One of the benefits of running services with Docker is that the server distribution no longer matters. If your application needs CentOS tools, it can run in a container based on CentOS. The same is true for Ubuntu. In fact, services running in containers based on different distributions can run side-by-side without issue. This has led to a push for very thin, Docker-specific distributions.
These distributions have one purpose: to run Docker containers. As such, they are very small and very limited in what comes out of the box. This a huge benefit to cloud wranglers everywhere. Fewer tools mean fewer updates and more uptime. It also means that the host OS has a much smaller attack surface, giving you greater security.
Their focus on Docker is a great strength, but it can also be a weakness. You may find yourself up against a wall if you need something specific on your host that is not available. On the positive side, many tools that might not be available in the default install can be run from a container.
CoreOS ( https://coreos.com ) was one of the first Docker-specific distributions. They have since started their own container project called rkt, but still include Docker. It is supported on all major cloud providers including Amazon EC2, Microsoft Azure, and GCE and can be installed locally in bare-metal or in a local cloud environment.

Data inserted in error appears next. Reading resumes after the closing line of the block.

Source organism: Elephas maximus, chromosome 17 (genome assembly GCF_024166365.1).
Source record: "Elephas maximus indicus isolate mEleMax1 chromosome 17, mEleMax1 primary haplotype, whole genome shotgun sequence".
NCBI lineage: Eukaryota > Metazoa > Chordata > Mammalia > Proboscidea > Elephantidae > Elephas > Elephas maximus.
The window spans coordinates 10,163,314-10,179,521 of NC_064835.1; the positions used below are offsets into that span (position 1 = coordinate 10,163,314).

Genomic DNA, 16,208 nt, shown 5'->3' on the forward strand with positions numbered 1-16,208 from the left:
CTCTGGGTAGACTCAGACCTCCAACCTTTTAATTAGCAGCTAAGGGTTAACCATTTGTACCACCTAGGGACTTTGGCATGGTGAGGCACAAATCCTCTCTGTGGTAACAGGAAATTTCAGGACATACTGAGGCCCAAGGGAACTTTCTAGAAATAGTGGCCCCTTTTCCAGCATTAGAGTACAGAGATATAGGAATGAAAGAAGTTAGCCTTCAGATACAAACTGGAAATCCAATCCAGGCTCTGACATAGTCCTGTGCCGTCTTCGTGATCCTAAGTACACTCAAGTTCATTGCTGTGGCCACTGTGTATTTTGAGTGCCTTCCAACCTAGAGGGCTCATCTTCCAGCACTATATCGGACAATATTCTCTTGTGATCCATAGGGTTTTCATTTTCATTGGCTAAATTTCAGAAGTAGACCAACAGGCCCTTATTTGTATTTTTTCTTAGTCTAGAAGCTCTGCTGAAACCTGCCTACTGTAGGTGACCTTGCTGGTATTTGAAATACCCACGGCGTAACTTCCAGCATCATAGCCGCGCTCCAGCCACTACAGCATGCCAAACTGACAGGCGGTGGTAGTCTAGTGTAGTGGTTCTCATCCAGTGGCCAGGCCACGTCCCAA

CoreOS uses the same system that Google uses on their Chromebooks to manage updates. If the updates cause a problem, they can be easily rolled back to the previous version. This can help you maintain stable and reliable services.
CoreOS is designed to update the system automatically which is very unique. The idea is that automatically updating the OS is the best way to maintain the security of the infrastructure. This process can be configured, by default, to ensure that only one host in a CoreOS cluster is rebooting at a time. It can also be configured to only update during maintenance windows or turned off completely. Before you decide to turn it off manually, remember that a properly configured orchestration system will keep services up and running even when the hosts they are running is on reboot.
CoreOS includes Docker but does not enable it. The following example from the CoreOS documentation shows how to enable Docker on boot. This is done by creating a new
systemd unit file through
cloud-init. On AWS, this is placed in the user data instance configuration:
#cloud-config coreos: units: - name: docker-tcp.socket command: start enable: true content: | [Unit] Description=Docker Socket for the API [Socket] ListenStream=2375 BindIPv6Only=both Service=docker.service [Install] WantedBy=sockets.target
CoreOS uses a default
core user. Users can be added through the
#cloud-config users: - name: "demo" passwd: "$6$HpqJOCs8XahT$mSgRYAn..." groups: - "sudo" - "docker"
As SSH key can also be added with the
ssh-authorized-keys option in the
users block. You can add any number of keys to each user:
#cloud-config users: - default - name: "demo" ssh-authorized-keys: - "ssh-rsa AAAAB3Nz..."
CoreOS also supports
sssd for authentication against LDAP and Active Directory (AD). Like Docker, it is enabled through